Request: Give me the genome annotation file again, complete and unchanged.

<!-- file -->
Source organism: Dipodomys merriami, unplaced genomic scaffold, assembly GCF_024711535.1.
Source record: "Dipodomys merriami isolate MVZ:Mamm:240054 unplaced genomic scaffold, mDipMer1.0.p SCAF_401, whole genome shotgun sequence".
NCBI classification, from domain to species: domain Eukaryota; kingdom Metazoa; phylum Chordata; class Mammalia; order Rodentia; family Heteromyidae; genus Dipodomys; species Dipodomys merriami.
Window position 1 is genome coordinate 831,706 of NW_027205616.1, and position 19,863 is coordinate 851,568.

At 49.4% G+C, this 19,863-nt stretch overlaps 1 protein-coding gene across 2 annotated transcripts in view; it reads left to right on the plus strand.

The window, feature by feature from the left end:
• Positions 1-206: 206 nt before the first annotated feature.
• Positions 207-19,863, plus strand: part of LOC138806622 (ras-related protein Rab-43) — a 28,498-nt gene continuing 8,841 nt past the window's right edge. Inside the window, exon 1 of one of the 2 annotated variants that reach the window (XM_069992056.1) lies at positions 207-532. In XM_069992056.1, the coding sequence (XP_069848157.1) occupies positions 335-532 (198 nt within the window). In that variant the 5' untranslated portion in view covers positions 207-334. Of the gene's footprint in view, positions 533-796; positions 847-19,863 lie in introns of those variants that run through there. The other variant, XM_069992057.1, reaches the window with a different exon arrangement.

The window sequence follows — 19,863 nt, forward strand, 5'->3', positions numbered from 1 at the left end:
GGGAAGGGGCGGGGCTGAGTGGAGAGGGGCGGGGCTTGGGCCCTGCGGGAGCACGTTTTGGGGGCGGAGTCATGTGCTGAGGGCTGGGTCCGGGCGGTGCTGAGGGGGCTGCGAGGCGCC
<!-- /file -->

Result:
Source organism: Dipodomys merriami, unplaced genomic scaffold, assembly GCF_024711535.1.
Source record: "Dipodomys merriami isolate MVZ:Mamm:240054 unplaced genomic scaffold, mDipMer1.0.p SCAF_401, whole genome shotgun sequence".
NCBI classification, from domain to species: domain Eukaryota; kingdom Metazoa; phylum Chordata; class Mammalia; order Rodentia; family Heteromyidae; genus Dipodomys; species Dipodomys merriami.
Window position 1 is genome coordinate 831,706 of NW_027205616.1, and position 19,863 is coordinate 851,568.

At 49.4% G+C, this 19,863-nt stretch overlaps 1 protein-coding gene across 2 annotated transcripts in view; it reads left to right on the plus strand.

The window, feature by feature from the left end:
• Positions 1-206: 206 nt before the first annotated feature.
• Positions 207-19,863, plus strand: part of LOC138806622 (ras-related protein Rab-43) — a 28,498-nt gene continuing 8,841 nt past the window's right edge. Inside the window, exon 1 of one of the 2 annotated variants that reach the window (XM_069992056.1) lies at positions 207-532. In XM_069992056.1, the coding sequence (XP_069848157.1) occupies positions 335-532 (198 nt within the window). In that variant the 5' untranslated portion in view covers positions 207-334. Of the gene's footprint in view, positions 533-796; positions 847-19,863 lie in introns of those variants that run through there. The other variant, XM_069992057.1, reaches the window with a different exon arrangement.

The window sequence follows — 19,863 nt, forward strand, 5'->3', positions numbered from 1 at the left end:
GGGAAGGGGCGGGGCTGAGTGGAGAGGGGCGGGGCTTGGGCCCTGCGGGAGCACGTTTTGGGGGCGGAGTCATGTGCTGAGGGCTGGGTCCGGGCGGTGCTGAGGGGGCTGCGAGGCGCC